SD6 - Feasibility Study on the Implementation of a Program to Track Teacher Turnover in the Commonwealth of Virginia (SJR 218, 2015)
The 2015 Virginia General Assembly passed Senate Joint Resolution 218 (see Appendix A), which requested that the Virginia Department of Education study the feasibility of implementing a program in the Commonwealth to track teacher turnover by developing exit questionnaires and other means. In conducting the study, the Department was to consider and make recommendations regarding (i) an exit questionnaire for teachers separating from service or choosing early retirement that includes reasons for leaving as a function of school climate, comparative salaries of neighboring school divisions, job demands as a reflection of teacher time, nonteaching duties, student behavior, classroom management, autonomy in the classroom, opportunities for growth and improvement, and health and family considerations in conjunction with (ii) use of the National Commission on Teaching and America’s Future (NCTAF) Teacher Turnover Cost Calculator and its associated background information to estimate the dollars spent on teacher turnover for a specific school or school division in the Commonwealth or enable school leaders to design and conduct their own detailed teacher turnover cost analyses.
The Virginia Department of Education conducted research on statewide teacher surveys in nine states through Web site searches, personal interviews, and reviews of documents received from individuals who have responsibility for the surveys. The Department also conducted research on teacher turnover, with a specific emphasis on means of determining the cost of teacher turnover. The National Commission on Teaching and America’s Future’s (NCTAF) 2007 report, The Cost of Teacher Turnover in Five School Districts: A Pilot Study (Barnes, G., Crowe, E., & Schaefer, B., 2007), along with NCTAF’s Teacher Turnover Cost Calculator, were carefully reviewed as they were specifically mentioned in the legislation.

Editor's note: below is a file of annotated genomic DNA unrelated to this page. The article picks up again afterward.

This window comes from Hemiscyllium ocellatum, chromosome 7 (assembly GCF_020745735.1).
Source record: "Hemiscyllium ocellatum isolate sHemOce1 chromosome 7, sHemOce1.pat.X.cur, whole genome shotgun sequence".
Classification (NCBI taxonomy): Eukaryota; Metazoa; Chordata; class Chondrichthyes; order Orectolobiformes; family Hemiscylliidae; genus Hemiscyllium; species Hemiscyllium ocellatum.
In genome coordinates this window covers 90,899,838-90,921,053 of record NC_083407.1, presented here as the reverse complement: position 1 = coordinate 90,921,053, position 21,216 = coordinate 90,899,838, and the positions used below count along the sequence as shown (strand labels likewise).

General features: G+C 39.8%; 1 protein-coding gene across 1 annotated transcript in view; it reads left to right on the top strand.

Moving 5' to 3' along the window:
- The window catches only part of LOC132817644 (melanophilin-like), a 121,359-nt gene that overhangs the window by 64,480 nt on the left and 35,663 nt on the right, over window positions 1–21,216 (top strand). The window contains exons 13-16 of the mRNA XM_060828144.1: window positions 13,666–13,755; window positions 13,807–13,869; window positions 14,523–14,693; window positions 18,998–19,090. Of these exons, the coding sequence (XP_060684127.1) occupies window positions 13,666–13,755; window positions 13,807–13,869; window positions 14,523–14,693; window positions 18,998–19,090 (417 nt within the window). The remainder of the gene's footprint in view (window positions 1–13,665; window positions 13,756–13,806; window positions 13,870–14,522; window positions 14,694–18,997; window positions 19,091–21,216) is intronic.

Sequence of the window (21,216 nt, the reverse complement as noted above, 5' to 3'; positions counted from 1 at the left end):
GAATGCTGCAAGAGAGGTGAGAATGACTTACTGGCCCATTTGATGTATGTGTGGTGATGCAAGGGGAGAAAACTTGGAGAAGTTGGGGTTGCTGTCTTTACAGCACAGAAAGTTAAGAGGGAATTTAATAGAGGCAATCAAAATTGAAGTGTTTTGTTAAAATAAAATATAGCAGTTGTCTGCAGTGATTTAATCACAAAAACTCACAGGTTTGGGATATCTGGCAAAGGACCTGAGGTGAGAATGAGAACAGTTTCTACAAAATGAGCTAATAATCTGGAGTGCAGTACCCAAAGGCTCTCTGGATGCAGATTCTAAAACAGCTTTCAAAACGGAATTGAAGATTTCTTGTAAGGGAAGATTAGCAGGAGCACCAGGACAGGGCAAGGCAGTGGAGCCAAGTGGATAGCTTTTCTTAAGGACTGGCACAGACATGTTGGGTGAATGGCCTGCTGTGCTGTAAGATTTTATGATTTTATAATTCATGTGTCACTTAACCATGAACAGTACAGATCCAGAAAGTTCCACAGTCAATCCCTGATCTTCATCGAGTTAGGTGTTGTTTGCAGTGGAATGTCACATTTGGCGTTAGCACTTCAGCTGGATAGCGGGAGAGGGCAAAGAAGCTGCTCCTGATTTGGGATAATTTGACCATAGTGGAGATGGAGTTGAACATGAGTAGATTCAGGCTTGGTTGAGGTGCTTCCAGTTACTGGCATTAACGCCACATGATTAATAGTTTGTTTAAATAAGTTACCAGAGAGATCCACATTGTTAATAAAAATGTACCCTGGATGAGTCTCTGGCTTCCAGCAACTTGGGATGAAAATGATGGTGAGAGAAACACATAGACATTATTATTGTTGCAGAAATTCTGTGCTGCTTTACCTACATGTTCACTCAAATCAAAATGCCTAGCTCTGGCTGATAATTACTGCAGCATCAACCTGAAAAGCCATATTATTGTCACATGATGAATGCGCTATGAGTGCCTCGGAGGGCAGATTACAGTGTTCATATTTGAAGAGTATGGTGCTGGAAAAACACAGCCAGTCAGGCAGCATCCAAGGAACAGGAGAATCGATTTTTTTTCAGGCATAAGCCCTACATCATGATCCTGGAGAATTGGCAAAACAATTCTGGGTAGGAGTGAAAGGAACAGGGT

Finally, the Department convened a group of Virginia stakeholders to review the legislation, research, and information from other states and provide feedback on the feasibility of implementing a program in the Commonwealth to track teacher turnover by developing exit questionnaires and other means. The stakeholders group took into consideration and made recommendations regarding the use of exit surveys and the NCTAF Teacher Turnover Cost Calculator and its associated background information or enabling school leaders to design and conduct their own detailed teacher turnover cost analyses.
Based on reviewed practices from other states, information provided by Virginia’s school divisions, and input from the stakeholder group, the group offers the following recommendations: